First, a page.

I didn't like this book. For one, it was rather dull. The excitement and adventure never seemed to jump off the page. My boys were mildly interested but it was not engaging to them.

This book also has a decidedly anti-Columbus feel to it. Basically, he has no redeeming qualities and is an idiot. I constantly struggle with this - most men have both good and bad in them. History is full of good and bad things. I like books which show a balance. This did not.

And thirdly, we didn't really learn anyth
Feb 27, 2010 Laura rated it liked it
Good fast read for readers 9 to 12. I read this book with Dorathy and Christopher, and then we had a family "book club discussion" on it. It was a good read for kids because it's told from the perspective of a young boy. It makes for a good discussion, because it shows the inhumane treatment of the natives. A child really feels the injustice of it all. It portrays the situation without being to graphic for young readers. You really end this book with conflicting feelings towards Columbus himself ...more
Aug 31, 2015 Tanya rated it it was amazing
Rereading this 8/31/15 with a new crop of youngers: Still love this one. It is a first-person, journal-style account of our fictional ship's boy (Pedro) as he travels on the Santa Maria headed for India. As we know, that is not where he ends up. It is fictional obviously, but a great introduction to traveling to the New World for the youngest readers (2-3rd grade probably) and even younger if you are doing it as a read-aloud. It is short enough to be engaging but not exhausting, and the first-pe ...more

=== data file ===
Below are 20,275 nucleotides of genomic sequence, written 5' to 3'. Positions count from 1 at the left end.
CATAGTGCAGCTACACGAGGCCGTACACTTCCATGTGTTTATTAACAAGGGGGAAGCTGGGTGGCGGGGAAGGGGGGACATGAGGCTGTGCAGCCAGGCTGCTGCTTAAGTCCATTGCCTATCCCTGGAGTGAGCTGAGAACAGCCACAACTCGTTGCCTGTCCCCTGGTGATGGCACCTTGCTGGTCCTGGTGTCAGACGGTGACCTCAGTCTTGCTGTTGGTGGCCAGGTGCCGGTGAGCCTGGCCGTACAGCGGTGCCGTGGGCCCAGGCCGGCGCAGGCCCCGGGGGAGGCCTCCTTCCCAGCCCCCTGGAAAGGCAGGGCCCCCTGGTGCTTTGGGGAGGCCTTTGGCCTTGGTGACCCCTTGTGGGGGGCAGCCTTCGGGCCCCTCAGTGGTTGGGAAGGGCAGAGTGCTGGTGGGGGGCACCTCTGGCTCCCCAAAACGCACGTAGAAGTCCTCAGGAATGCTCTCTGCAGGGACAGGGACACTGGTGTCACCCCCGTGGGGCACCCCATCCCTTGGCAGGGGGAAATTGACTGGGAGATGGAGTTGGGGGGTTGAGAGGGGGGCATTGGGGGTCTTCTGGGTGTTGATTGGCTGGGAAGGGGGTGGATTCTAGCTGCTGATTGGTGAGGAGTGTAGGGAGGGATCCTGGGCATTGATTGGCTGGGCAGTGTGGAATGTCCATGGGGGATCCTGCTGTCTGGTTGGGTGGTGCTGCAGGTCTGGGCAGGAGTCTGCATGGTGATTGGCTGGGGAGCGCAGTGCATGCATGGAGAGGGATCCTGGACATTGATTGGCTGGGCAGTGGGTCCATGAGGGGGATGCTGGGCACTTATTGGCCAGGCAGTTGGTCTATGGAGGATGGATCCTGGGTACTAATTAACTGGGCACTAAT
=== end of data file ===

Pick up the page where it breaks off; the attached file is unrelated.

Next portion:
Jan 30, 2013 Zender rated it liked it
I think that this book is really, a kind of mystery book because you will feel like what will happen next like, will they survive? or you will think questions like that. The book is about a kid who is really interestead in being on the piarate ship with columbus. Pedro is a guy who can read not like others because in the past time onley some people get to go to school. So Pedro is a lucky one. If he is not in with Columbus and the other crew then he would not be able to read maps and stuff. I th ...more
I read this book aloud to my children as part of our study of Christopher Columbus. While it wasn't choke full of historical information from Columbus' journey across the Atlantic, it had enough facts scattered throughout that allowed for discussion of what Columbus' attitude was (particularly in regards to the "Indians" they found, traded with - the trades were always unfair, and captured to bring back to Spain). We plan to read "Where Do You Think You're Going, Christopher Columbus?" by Jean F ...more
Mar 22, 2013 Elsa rated it liked it
This read aloud was used in conjunction with our early explorers unit. While a fast read and providing interesting historic details such how items were waterproofed, the overall tone of the book was off. The year is 1492, and yet, the author of the journal has a point of view that a number of students who have received a politically correct, multi-cultural education would have. It seemed inauthentic and preachy. I would have preferred a more balanced description of Columbus and allow my children ...more
Carrie Daws
Oct 03, 2014 Carrie Daws rated it really liked it
This is a good summary of the trip to America by Christopher Columbus and his view in 1492-1493. It gives a more realistic picture of Columbus and his men, rather than the somewhat sanitized versions in many history books. And it reveals some intimate moments, like how close the crew was to mutiny, what this particular ship's boy thought of taking natives on board, and the fear of the storm during the return trip. Yet it's not so detailed that it would overwhelm an mid-elementary school child.